The Ridge 2 Reef (R2R) training program is a national need for science-based environmental management in urban complexes like southern California where large human populations interact with valuable natural resources. A parallel workforce need exists for graduates trained with the skills to inform or become practitioners who implement management solutions. The UCI Ridge 2 Reef (R2R) training program aims to help meet these national needs.
R2R will train graduate students in the process of convergent science whereby engineers, scientists, and practitioners co-develop research priorities to solve common problems. The R2R curriculum will focus on interdisciplinary knowledge, professional development, and communication skills. An environmental solutions practicum will facilitate cross-disciplinary interaction to address real-world management problems. Data science and other skills training will be provided through a summer institute that will also engage practitioners with workshops and symposia. A Research in Action Internship (RAIN) program with practitioner partners will build career skills while training students to apply knowledge in a management context. Trainees who complete program requirements and an internship will receive a Certificate in Urban Ecosystem Management to facilitate career placement. Outstanding PhD trainees may receive a one or two year R2R Fellowship that includes tuition and stipend support.
Our training vision is to address management challenges in urban complexes by developing a scalable, interdisciplinary training program. We will train students in the practice of convergent science, defined as a holistic approach for sharing tools, concepts, and aims across disciplines to achieve shared human goals (Bainbridge and Roco 2016). We will build the program to complement convergent research at UCI where practitioners and academics from multiple disciplines work together in teams to address management problems. We define practitioners broadly as individuals or entities who implement ecosystem management strategies, including resource managers, policy-makers, decision-makers, and stakeholders from the public or private sector. We will equip graduate students with the skills to communicate with practitioners and pursue careers in urban ecosystem management. Our training program will be assessed and institutionalized so that its elements can be exported beyond UCI.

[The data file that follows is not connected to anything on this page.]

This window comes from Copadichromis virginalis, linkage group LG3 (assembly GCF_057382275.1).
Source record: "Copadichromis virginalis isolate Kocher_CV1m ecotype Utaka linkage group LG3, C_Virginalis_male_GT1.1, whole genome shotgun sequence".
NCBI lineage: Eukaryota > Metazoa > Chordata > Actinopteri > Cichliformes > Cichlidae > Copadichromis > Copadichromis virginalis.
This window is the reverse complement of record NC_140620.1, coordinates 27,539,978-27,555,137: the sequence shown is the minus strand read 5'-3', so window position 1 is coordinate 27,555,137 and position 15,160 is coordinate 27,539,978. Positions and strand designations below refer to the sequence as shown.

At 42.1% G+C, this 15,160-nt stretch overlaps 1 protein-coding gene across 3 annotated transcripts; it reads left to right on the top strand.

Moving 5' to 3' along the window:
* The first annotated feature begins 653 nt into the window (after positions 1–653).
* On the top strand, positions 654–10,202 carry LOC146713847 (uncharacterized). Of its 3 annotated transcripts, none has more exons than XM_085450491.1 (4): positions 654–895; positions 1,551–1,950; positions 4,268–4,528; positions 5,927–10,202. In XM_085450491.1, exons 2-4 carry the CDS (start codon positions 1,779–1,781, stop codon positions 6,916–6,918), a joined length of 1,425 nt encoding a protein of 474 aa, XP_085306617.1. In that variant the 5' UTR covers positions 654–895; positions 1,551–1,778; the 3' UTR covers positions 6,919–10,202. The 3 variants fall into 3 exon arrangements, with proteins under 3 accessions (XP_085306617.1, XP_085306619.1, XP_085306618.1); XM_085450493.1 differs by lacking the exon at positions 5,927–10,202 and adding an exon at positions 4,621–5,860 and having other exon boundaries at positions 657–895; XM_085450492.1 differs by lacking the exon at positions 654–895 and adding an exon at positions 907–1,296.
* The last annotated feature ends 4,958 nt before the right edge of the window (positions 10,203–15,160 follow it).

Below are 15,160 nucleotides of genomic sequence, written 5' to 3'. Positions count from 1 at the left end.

Our training elements will be built on a foundation of existing programs and infrastructure. UCI has established centers of excellence in terrestrial ecosystems, water quality, and ocean processes under global change. We envision a training program that catalyzes the integration of these centers while solidifying their connections to practitioners and scaling up management and educational innovations. These characteristics are analogous to business incubators that bring concepts to market by catalyzing interactions amongst the public, private, and non-profit sectors (OECD 1999, Wiggins and Gibson 2003, Muindi and Keller 2015). In light of this analogy, we identify our project as the Ridge to Reef Training Incubator, or R2R. This name conveys our vision for convergent research training in an explicit geographical context (Fig. 1) based on our institutional centers of excellence.
The overarching goal of R2R is to develop and disseminate an interdisciplinary, evidence-based model for graduate training in urban ecosystem management. We aim to train students who reflect the demographic diversity of California and match workforce needs locally and nationally. R2R integration with existing centers of research excellence at UCI will promote scalability, accessibility, and institutionalization of program training elements. Robust assessment tools will be applied to ensure that training is effective and project goals are achieved.
Specifically, R2R aims to:
- Develop trainees’ interdisciplinary skills and scientific knowledge to facilitate management of urban ecosystems under environmental change
- Increase trainees’ transferrable quantitative, communication, and professional skills